Australian Christian Life Since 1788: An Introduction And Anthology. Iain Murray. Edinburgh: Banner of Truth, 1988. 357 pages.
With this book, Iain Murray has provided a great resource for Australian churches and their leaders. Murray wanted to retell the stories of Australian Christians, as he believed that these stories have been “virtually erased” from the history of Australia presented by a modern secularism (334). He also wanted to demonstrate that in Australia, “Christianity became a living force by the quality of its life—often amidst great opposition…”, so that “the main reason why our witness today does not attain to equal influence lies within the church” and not because of the “indifferent spirit of our age.” (xiv)
Murray begins by describing the situation of the colony and its first chaplain, Richard Johnson. Johnson found little support from the governors and preached in the open air or whatever building was available. Johnsons’ writings reveal the struggle of the colony to survive and the often horrible living conditions. As the colony progressed, the next chaplain Samuel Marsden continued the gospel ministry and also established mission stations in New Zealand. Marsden has been criticized for his harsh judgments as a magistrate, but severe penalties were normal practice in those desperate times and he himself recognized that only the gospel could transform hardened hearts.
Methodist Samuel Leigh was another gospel preacher who arrived in 1816. He rode regularly to outposts in Parramatta, Windsor and Liverpool to preach, establishing a circuit-riding ministry which included 14 preaching stations over 150 miles on horseback. Leigh was highly esteemed by Christians and non-Christians alike, because of his intense and diligent work ethic.
Over several chapters, Murray documents various Christian viewpoints on the colonies’ spiritual condition. Christians often expressed their sense of isolation and the challenges of ministering in a frontier society. One article describes the need for reaching the Aborigines as fellow human beings with the gospel. There were also local revivals reported throughout the states, and gospel-transformed hearts resulted in transformed lives and improvements to society. Fervent, faithful prayers were closely associated with these revivals.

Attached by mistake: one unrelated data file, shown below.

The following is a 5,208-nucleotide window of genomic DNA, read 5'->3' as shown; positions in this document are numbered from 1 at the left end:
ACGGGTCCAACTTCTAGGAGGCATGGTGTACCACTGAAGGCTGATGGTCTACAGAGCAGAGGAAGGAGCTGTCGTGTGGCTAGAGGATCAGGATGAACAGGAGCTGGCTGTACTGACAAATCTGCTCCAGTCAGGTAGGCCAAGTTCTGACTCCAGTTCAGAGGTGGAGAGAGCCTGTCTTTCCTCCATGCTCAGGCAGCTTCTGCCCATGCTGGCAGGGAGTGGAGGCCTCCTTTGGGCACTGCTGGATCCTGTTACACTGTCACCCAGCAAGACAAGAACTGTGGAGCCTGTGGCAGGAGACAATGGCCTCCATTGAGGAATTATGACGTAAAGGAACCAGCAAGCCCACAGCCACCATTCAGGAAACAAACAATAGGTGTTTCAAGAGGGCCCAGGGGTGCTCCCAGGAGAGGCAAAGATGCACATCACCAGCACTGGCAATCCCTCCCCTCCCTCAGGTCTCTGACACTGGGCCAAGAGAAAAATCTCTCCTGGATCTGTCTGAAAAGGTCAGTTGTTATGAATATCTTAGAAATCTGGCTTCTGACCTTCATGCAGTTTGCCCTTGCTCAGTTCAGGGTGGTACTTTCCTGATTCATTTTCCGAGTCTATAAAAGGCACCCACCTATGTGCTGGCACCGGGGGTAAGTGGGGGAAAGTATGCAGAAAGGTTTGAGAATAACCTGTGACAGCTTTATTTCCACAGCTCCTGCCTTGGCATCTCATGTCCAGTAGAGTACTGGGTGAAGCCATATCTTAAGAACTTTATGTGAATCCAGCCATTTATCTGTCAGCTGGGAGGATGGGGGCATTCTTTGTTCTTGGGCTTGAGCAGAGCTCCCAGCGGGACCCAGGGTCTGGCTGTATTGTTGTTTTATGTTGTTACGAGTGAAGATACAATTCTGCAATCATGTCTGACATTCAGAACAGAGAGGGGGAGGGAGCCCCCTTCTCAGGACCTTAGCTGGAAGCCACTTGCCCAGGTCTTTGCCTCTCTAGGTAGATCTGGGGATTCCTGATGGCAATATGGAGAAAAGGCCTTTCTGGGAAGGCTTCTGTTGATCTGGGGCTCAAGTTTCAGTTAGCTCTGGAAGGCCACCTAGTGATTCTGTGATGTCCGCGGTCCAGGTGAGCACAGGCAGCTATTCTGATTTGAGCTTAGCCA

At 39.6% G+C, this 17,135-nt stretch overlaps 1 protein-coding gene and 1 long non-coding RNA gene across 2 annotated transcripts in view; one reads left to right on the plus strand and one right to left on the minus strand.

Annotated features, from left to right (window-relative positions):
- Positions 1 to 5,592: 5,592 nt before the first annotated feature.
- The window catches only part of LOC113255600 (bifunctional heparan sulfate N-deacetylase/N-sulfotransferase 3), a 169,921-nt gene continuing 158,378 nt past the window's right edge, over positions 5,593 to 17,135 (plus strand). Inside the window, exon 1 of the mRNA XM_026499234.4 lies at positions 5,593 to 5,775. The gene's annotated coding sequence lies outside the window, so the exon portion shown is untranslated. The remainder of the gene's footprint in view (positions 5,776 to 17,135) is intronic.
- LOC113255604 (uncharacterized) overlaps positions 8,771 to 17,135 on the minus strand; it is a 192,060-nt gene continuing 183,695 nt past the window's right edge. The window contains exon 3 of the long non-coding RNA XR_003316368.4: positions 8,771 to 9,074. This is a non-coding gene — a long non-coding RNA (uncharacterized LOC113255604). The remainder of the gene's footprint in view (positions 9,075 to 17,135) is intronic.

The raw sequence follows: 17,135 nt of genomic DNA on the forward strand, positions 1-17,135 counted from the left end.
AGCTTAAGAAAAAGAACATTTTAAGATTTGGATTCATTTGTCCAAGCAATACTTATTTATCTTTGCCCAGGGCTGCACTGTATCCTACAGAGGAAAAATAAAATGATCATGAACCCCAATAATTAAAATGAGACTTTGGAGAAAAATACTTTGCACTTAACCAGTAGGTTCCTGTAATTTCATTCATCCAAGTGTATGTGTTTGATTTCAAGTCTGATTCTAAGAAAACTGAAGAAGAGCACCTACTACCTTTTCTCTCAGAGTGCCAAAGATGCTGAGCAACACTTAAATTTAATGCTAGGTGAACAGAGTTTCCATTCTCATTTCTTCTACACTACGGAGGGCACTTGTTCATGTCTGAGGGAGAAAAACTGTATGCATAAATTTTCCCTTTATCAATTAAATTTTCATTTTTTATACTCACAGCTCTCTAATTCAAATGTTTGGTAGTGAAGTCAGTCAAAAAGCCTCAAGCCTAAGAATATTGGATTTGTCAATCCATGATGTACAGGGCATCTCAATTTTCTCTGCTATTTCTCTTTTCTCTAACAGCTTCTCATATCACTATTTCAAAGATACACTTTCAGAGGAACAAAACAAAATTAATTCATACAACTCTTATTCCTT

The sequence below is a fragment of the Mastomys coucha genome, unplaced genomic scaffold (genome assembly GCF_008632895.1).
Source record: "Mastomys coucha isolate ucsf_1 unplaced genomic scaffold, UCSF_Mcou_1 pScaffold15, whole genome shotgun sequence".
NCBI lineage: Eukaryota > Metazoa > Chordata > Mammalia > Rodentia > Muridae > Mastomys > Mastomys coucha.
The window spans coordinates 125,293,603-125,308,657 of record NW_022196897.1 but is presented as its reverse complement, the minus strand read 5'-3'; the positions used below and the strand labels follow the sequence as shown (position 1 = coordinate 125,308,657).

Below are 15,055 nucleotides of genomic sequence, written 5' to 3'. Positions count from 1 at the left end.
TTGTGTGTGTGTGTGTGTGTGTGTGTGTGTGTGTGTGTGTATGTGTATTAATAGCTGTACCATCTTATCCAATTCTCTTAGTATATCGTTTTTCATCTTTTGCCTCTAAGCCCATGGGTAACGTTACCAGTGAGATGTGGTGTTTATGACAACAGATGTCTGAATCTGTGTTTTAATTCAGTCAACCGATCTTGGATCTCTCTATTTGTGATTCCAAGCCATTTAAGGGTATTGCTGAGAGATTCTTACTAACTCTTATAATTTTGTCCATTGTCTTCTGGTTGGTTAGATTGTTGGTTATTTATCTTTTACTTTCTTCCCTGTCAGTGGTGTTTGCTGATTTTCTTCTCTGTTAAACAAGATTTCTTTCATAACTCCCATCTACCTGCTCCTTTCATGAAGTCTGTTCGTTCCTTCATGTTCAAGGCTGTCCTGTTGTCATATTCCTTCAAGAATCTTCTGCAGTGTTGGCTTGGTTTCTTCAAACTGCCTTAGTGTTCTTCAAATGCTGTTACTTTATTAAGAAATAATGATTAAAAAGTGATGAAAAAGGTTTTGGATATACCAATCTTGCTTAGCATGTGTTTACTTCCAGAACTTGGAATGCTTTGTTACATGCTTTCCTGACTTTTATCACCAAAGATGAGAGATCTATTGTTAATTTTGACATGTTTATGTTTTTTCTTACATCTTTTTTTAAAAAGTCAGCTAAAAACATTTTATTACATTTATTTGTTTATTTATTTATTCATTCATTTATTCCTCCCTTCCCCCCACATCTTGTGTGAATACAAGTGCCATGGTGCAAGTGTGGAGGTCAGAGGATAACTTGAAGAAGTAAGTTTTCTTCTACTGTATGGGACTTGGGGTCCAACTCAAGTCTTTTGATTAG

Some chapters describe life in Methodist and Presbyterian churches. Most churches had two services on Sunday. The Primitive Methodists prescribed the length of a morning service as an hour and fifteen minutes, and their ministers could be fined ten shillings for breaking this limit!
There is little mention of Christianity in contemporary Australia, except for references to the growing influence of liberal theology in the early 1900s. In “Some Lessons for Today,” Murray details several Christian influences in Australian history and includes strong quotes on the need for revival within the churches. From the late 1800s, Methodist John Watsford wrote:
“The desire to-day seems to be for less prayer and exposition of the word of God, and for more amusement, more entertainments in the church … Let it be announced that an entertainment will be given, and people will flock to it; but to the call to prayer there will be little or no response.”
And William George Taylor:
“…We may attract crowds by startling preaching and give them the very best of music; we may do all this, and more—and yet, if the Holy Spirit of God is not honoured, it will all amount to little more than ‘sounding brass or a clanging cymbal.'”
I was frequently stirred by the experiences of these Christians. Their dedication in difficult circumstances is both a rebuke and an inspiration for ministry today. Readers might not benefit from every section of this book, but I believe all believers here would benefit from learning these stories and testimonies of our Christian heritage.